• In terms of traveling through the Dark Wood together, Elnes delineates 3 types of misfits → think of them as 3 concentric rings
    • 1st misfit (innermost ring) = mentor/guide – Elnes: This is a person who has spent a little longer in the Dark Wood than you have and is therefore more familiar with trails that lead to dead ends, or over cliffs, or back out into the bright and broad streets that lead straight toward doing the wrong good. This guide isn’t always at your side, but is a wise person you can check in with regularly, particularly when the trail becomes faint or the wait between lightning flashes is long.[6]
      • Purpose for spiritual directors/advisors
      • Purpose for confirmation mentors
    • 2nd misfit (middle ring) = “small band of traveling companions” – Elnes: They do not have to be as familiar with the Dark Wood as your mentor, nor need they be on the same path as you. They simply needed to be committed to finding and living within their own place of aliveness, following their own sense of call that keeps them from worshiping at the shrines of the mediocre. … [These are] people with whom you can let your hair down and simply be yourself. They are the folks to whom you can reveal your triumphs and tragedies, your joys and fears, and they to you.[7]
      • These are the other weirdos that flock to your weird light
      • Could be friends, family members, people at work, people involved in some of those activities that are part of your genuine call/vocation in this world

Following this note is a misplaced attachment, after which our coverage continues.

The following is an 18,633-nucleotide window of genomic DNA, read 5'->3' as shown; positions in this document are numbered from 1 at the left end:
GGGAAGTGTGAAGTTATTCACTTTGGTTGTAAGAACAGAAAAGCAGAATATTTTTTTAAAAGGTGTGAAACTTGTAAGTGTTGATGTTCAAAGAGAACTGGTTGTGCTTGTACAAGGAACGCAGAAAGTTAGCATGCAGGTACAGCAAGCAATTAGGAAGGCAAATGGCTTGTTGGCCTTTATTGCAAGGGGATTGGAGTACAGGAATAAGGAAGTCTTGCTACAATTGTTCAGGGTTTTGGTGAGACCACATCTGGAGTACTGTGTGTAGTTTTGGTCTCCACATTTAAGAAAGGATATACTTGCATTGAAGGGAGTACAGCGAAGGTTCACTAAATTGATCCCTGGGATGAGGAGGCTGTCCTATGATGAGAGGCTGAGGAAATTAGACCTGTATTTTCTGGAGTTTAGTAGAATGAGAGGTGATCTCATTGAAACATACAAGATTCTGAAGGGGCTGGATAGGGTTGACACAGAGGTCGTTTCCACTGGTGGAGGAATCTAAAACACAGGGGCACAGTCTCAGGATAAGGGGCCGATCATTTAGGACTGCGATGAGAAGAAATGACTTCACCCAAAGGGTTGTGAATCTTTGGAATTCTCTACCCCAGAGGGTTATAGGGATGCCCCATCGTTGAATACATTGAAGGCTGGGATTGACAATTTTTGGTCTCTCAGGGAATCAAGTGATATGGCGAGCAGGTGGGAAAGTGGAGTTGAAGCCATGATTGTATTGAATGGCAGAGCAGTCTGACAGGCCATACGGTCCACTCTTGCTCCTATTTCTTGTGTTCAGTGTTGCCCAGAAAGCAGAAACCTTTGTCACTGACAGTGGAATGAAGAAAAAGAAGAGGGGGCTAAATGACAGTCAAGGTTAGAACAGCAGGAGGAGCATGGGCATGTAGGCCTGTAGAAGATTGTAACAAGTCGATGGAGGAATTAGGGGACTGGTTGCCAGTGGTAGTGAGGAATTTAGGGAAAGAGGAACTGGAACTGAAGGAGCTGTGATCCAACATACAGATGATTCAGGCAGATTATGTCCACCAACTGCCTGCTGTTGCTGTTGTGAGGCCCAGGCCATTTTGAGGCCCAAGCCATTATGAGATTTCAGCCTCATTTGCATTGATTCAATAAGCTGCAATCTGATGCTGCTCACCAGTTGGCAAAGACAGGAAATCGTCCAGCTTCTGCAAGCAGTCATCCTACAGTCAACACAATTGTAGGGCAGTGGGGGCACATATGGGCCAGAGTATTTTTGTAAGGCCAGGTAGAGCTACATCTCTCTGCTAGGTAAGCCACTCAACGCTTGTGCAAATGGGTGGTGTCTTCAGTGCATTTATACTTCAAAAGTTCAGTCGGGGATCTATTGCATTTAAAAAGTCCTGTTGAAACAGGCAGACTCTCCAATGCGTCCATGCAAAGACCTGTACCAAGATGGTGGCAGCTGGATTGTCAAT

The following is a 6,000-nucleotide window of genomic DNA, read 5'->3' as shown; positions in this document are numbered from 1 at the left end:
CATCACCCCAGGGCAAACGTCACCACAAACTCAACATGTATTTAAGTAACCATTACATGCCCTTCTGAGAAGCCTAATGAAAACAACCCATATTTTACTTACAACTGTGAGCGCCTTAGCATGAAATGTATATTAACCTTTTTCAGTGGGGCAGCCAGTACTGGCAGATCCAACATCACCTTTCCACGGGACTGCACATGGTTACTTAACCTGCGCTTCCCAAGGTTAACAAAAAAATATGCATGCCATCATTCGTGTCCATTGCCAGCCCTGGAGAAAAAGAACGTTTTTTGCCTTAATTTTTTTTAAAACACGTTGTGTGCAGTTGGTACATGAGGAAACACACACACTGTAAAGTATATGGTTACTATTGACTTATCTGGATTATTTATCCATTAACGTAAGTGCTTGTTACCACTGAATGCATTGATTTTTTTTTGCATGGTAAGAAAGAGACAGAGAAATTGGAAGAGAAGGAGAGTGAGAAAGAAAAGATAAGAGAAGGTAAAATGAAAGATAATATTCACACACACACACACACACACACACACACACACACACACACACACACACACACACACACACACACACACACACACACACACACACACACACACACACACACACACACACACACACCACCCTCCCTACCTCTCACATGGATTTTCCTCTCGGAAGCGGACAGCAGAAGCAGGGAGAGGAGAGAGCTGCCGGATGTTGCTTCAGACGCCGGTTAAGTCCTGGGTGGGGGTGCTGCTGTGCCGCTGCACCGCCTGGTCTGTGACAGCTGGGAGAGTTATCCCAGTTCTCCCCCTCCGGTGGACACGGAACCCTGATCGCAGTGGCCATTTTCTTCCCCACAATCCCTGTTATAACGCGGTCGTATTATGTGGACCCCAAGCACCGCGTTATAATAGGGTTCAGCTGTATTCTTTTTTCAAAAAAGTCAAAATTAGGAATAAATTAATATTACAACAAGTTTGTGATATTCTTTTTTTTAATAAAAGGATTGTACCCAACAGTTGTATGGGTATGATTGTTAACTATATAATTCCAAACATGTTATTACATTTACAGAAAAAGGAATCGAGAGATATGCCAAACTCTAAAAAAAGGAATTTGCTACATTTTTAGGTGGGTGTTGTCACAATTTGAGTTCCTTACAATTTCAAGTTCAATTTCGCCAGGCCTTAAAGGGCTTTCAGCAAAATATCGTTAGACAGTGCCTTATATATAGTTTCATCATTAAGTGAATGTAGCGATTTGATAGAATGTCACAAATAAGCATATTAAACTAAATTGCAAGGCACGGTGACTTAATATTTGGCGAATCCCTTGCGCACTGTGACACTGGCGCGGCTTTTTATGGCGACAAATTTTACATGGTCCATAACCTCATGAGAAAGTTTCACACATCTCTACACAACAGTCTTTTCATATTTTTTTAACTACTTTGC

• 3rd misfit (outermost ring) = a misfit community of faith – Elnes: Just as individuals have distinct paths or callings, so do communities. … If a personal mentor could be likened to an interpretive guide in the Dark Wood, and a small group of Dark Wood traveling companions could be likened to a group around a campfire, a misfit community of faith could be likened to an alehouse in the Dark Wood. As common at alehouses in Great Britain or Ireland, those who gather in these misfit faith communities are drawn there for camaraderie and conversation, as well as the basic spirit of the place. … They cater to a diverse crowd. Yet there is a spirit within them that transcends differences and gives each its distinctive identity.[8]
      • Doesn’t have to be a church … But it is certainly my hope that this congregation may be that misfit community of faith for you.
        • We’re certainly all different
      • BUT, as Elnes says, I think we also transcend those differences to come together in support, in compassion, and in grace
  • Naomi and Ruth in our OT reading = probably my favorite unlikely, misfit pairing in Scripture
    • Naomi = woman who traveled to a foreign country with her husband and sons due to famine in Israel → while in that foreign country, her sons marry, her husband passes away, and then her sons pass away → Naomi gets word that the famine is Israel has ended, so she heads back home → And as she heads for home, Naomi is definitely traveling a Dark Wood path. She has lost her entire family – her husband and her sons. She is grieving. She is bitter. She is traveling back to a place that she knows will be difficult. As a widow with no sons to care for her, she has no holdings or property or anything of her own. Naomi knows that she will have to survive on the generosity of others. She has become the epitome of someone who doesn’t “fit in” in society at the time.